Crome Yellow is Aldous Huxley’s very first novel, published by Chatto & Windus in 1921. The book is partly autobiographic. Its central character is inspired from the author himself, while its events sum, to a certain extent, his own experiences among the Bloomsbury group. Huxley’s first masterpiece, however, is much more than a fictionalized record of his own life in the midst of certain literary circles of the era. In truth, the book is an ingenious piece that touches upon a number of issues and deep conflicts including alienation, and a satirical representation of the English intellectuals during the first decades of the 20th century.
The story follows the mental progress of a young man named Denis Stone during his journey towards “Crome”. Denis is an aspiring poet and novelist, who retires to the Wimbush property for few weeks. There, he reencounters Anne Wimbush, a slightly older woman with whom he is in love. In addition to Anne, her uncle and aunt, Denis finds himself in the company of a small group of artists; what begins there as a pleasing little vacation culminates in existential awakenings and failed expectations.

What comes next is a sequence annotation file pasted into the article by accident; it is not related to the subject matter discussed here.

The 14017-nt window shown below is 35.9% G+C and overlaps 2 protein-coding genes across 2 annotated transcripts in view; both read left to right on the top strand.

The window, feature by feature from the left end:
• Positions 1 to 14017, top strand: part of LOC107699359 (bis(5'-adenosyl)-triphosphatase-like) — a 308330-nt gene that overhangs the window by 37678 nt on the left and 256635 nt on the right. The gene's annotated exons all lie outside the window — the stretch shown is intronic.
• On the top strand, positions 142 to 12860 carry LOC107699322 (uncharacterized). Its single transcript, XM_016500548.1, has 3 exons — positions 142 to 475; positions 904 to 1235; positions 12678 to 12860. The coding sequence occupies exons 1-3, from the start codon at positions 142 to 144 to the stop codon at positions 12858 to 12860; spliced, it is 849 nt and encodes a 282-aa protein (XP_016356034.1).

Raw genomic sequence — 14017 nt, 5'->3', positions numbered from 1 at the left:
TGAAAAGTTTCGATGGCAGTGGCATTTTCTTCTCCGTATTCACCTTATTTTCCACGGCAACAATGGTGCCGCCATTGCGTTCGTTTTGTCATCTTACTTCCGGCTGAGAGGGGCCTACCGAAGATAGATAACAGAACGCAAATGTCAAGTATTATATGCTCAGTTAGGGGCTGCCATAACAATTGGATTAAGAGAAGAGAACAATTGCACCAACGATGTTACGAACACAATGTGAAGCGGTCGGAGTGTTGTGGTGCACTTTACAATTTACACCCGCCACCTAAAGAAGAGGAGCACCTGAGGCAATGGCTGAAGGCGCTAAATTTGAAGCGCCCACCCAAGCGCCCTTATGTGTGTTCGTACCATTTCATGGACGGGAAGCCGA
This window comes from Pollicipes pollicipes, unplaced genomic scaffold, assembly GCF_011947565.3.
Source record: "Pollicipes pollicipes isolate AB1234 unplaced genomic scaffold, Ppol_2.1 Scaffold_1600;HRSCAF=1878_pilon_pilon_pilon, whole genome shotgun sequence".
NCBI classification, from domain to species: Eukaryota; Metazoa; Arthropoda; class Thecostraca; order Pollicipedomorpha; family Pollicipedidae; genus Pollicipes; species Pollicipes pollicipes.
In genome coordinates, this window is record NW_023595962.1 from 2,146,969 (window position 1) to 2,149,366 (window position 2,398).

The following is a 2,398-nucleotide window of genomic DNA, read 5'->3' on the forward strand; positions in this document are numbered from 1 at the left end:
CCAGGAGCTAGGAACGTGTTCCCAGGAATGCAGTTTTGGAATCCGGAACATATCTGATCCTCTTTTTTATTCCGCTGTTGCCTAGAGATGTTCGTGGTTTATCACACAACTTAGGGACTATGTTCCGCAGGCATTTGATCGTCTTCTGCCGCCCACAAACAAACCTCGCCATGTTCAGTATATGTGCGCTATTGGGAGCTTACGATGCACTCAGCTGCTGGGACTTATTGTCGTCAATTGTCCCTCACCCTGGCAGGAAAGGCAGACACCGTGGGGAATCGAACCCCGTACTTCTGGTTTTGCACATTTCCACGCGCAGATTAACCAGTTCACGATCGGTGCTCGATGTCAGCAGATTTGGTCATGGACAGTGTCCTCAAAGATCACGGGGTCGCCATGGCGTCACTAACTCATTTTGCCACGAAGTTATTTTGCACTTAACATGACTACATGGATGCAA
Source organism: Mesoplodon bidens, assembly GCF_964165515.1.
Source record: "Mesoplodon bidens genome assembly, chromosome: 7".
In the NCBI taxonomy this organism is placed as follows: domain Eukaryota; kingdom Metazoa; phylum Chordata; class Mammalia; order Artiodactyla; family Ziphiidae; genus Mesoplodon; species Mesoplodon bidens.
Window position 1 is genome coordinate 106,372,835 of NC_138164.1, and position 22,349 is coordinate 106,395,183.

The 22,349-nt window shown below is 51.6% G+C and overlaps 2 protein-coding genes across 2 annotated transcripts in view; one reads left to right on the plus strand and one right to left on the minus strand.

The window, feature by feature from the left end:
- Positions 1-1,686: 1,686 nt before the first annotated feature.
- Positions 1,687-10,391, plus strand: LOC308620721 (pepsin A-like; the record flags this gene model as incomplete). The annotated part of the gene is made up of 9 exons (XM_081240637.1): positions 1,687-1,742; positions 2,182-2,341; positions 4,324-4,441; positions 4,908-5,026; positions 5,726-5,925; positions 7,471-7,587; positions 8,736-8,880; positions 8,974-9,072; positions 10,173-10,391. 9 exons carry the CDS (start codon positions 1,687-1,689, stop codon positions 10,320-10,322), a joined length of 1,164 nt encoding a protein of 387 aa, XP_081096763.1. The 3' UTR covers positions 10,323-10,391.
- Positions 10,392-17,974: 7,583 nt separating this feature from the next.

Ever since its publication, Crome Yellow has become the center of praise and favorable critical responses. The book, in fact, contains very little plot development as remarked by American journalist and critic Henry Louis Menken, who had questioned whether the work can be called a novel at all; yet, at the same time, praised the author’s “shrewdness, ingenuity, sophistication, impudence, waggishness, and contumacy”. F. Scott Fitzgerald is another American writer who had warmly applauded the structures of the composition which he termed, “too ironic to be called satire and too scornful to be called irony”.
All in all, Chrome Yellow is a fresh and light novel; yet at the same time, a deep and clever book, which tackles crucial issues and questions under the guise of sarcastic criticism of certain circles in society.